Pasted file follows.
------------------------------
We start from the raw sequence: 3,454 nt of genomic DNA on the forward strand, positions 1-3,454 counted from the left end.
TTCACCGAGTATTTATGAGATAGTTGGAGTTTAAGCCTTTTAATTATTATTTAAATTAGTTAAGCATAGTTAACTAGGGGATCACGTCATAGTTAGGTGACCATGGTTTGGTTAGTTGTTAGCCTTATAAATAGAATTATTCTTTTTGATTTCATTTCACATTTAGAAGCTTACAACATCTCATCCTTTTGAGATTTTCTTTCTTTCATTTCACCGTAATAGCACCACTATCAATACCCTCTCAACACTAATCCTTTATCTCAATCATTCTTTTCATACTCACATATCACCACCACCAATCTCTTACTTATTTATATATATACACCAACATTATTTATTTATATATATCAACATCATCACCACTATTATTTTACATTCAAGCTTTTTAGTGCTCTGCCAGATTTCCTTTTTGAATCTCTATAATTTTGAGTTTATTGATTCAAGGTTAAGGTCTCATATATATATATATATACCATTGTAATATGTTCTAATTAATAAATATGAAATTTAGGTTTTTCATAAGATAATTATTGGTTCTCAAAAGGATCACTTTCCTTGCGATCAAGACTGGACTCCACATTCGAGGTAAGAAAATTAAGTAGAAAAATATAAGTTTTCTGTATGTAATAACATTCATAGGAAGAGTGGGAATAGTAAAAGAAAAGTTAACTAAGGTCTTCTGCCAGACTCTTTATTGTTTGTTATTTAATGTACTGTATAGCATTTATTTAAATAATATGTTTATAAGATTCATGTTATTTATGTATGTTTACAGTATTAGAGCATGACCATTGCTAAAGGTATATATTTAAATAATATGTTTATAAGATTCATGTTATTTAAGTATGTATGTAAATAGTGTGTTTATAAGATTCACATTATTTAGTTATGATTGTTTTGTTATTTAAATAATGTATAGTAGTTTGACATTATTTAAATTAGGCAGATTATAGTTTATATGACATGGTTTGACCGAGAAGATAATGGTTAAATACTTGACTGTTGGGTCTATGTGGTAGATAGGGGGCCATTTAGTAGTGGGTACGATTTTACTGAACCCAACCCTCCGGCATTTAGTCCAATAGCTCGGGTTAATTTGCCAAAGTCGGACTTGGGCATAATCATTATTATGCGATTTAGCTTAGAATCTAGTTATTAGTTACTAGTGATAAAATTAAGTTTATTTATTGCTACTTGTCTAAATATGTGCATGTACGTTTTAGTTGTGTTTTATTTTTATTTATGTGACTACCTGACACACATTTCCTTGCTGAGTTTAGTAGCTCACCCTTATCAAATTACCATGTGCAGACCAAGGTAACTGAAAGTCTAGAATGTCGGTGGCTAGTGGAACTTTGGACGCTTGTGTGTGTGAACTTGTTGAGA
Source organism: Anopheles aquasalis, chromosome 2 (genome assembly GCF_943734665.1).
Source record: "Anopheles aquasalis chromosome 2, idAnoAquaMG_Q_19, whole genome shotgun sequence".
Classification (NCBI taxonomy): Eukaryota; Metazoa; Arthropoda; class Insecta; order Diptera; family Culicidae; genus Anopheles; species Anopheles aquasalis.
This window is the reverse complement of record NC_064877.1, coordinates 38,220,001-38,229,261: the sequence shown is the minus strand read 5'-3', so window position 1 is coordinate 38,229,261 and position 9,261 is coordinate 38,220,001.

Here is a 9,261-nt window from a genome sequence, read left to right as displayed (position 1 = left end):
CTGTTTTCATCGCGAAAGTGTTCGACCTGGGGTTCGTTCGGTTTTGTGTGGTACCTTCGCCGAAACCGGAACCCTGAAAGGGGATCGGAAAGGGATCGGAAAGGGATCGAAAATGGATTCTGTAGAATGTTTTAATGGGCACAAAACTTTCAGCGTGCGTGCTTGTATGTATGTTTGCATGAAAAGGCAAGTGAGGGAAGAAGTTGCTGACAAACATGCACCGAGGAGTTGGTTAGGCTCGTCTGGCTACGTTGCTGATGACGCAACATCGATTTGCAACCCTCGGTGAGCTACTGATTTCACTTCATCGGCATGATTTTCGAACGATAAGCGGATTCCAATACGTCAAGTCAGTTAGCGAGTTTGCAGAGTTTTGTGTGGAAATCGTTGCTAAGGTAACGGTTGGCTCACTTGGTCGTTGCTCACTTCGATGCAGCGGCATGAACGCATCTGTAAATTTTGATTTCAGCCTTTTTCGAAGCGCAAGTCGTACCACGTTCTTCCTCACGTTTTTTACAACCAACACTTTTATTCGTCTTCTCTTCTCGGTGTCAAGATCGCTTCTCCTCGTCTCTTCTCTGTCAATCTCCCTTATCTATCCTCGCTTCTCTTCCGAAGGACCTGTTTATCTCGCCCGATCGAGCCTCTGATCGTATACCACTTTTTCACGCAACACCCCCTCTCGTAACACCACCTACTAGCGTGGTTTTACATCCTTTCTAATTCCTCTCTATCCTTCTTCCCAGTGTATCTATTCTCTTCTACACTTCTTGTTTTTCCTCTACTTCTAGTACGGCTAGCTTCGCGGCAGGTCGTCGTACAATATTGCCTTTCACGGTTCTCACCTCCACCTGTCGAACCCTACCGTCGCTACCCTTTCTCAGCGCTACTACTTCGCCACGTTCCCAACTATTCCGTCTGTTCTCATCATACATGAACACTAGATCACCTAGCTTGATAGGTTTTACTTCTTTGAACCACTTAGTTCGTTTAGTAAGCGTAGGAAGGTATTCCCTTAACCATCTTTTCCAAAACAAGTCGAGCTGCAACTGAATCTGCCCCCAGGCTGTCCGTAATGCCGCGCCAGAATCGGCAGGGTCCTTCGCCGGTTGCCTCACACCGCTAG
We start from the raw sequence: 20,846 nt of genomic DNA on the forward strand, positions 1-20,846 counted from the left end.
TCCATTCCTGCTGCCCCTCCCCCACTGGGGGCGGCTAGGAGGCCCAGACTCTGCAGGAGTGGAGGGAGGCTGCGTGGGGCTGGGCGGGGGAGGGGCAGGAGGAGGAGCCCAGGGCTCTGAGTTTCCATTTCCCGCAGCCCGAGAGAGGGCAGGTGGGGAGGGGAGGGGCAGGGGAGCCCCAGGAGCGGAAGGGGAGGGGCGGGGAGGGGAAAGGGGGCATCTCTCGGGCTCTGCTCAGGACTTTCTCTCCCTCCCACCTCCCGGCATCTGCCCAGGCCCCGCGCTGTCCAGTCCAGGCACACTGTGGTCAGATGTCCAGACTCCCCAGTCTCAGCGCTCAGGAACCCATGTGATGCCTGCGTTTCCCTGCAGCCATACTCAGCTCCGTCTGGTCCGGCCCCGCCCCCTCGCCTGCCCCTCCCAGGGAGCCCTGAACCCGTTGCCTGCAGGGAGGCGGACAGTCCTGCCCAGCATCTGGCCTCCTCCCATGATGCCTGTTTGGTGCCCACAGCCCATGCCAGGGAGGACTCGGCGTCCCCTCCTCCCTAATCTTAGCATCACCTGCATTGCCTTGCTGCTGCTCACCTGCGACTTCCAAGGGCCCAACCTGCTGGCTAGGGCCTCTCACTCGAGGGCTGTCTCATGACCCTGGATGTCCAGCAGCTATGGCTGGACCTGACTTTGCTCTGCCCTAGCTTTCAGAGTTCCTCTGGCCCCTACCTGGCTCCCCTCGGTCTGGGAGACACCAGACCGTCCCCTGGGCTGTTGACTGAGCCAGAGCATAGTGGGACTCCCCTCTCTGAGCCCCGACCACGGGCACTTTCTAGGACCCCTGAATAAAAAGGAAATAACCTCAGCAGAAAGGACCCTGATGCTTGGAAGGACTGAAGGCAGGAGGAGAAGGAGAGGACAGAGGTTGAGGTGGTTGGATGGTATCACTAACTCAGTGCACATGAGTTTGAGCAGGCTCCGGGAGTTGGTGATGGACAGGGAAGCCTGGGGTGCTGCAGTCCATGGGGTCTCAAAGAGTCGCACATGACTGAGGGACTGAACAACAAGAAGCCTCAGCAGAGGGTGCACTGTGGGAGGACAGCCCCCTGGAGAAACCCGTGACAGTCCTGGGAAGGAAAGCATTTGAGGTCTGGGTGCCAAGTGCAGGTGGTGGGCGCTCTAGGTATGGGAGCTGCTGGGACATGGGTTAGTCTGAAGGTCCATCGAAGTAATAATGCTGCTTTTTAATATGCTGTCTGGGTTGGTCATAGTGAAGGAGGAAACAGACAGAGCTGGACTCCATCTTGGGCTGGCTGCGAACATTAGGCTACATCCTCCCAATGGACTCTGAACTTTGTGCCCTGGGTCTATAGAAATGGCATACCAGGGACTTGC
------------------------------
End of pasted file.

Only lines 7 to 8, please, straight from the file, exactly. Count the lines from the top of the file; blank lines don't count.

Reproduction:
Here is a 9,261-nt window from a genome sequence, read left to right as displayed (position 1 = left end):
CTGTTTTCATCGCGAAAGTGTTCGACCTGGGGTTCGTTCGGTTTTGTGTGGTACCTTCGCCGAAACCGGAACCCTGAAAGGGGATCGGAAAGGGATCGGAAAGGGATCGAAAATGGATTCTGTAGAATGTTTTAATGGGCACAAAACTTTCAGCGTGCGTGCTTGTATGTATGTTTGCATGAAAAGGCAAGTGAGGGAAGAAGTTGCTGACAAACATGCACCGAGGAGTTGGTTAGGCTCGTCTGGCTACGTTGCTGATGACGCAACATCGATTTGCAACCCTCGGTGAGCTACTGATTTCACTTCATCGGCATGATTTTCGAACGATAAGCGGATTCCAATACGTCAAGTCAGTTAGCGAGTTTGCAGAGTTTTGTGTGGAAATCGTTGCTAAGGTAACGGTTGGCTCACTTGGTCGTTGCTCACTTCGATGCAGCGGCATGAACGCATCTGTAAATTTTGATTTCAGCCTTTTTCGAAGCGCAAGTCGTACCACGTTCTTCCTCACGTTTTTTACAACCAACACTTTTATTCGTCTTCTCTTCTCGGTGTCAAGATCGCTTCTCCTCGTCTCTTCTCTGTCAATCTCCCTTATCTATCCTCGCTTCTCTTCCGAAGGACCTGTTTATCTCGCCCGATCGAGCCTCTGATCGTATACCACTTTTTCACGCAACACCCCCTCTCGTAACACCACCTACTAGCGTGGTTTTACATCCTTTCTAATTCCTCTCTATCCTTCTTCCCAGTGTATCTATTCTCTTCTACACTTCTTGTTTTTCCTCTACTTCTAGTACGGCTAGCTTCGCGGCAGGTCGTCGTACAATATTGCCTTTCACGGTTCTCACCTCCACCTGTCGAACCCTACCGTCGCTACCCTTTCTCAGCGCTACTACTTCGCCACGTTCCCAACTATTCCGTCTGTTCTCATCATACATGAACACTAGATCACCTAGCTTGATAGGTTTTACTTCTTTGAACCACTTAGTTCGTTTAGTAAGCGTAGGAAGGTATTCCCTTAACCATCTTTTCCAAAACAAGTCGAGCTGCAACTGAATCTGCCCCCAGGCTGTCCGTAATGCCGCGCCAGAATCGGCAGGGTCCTTCGCCGGTTGCCTCACACCGCTAG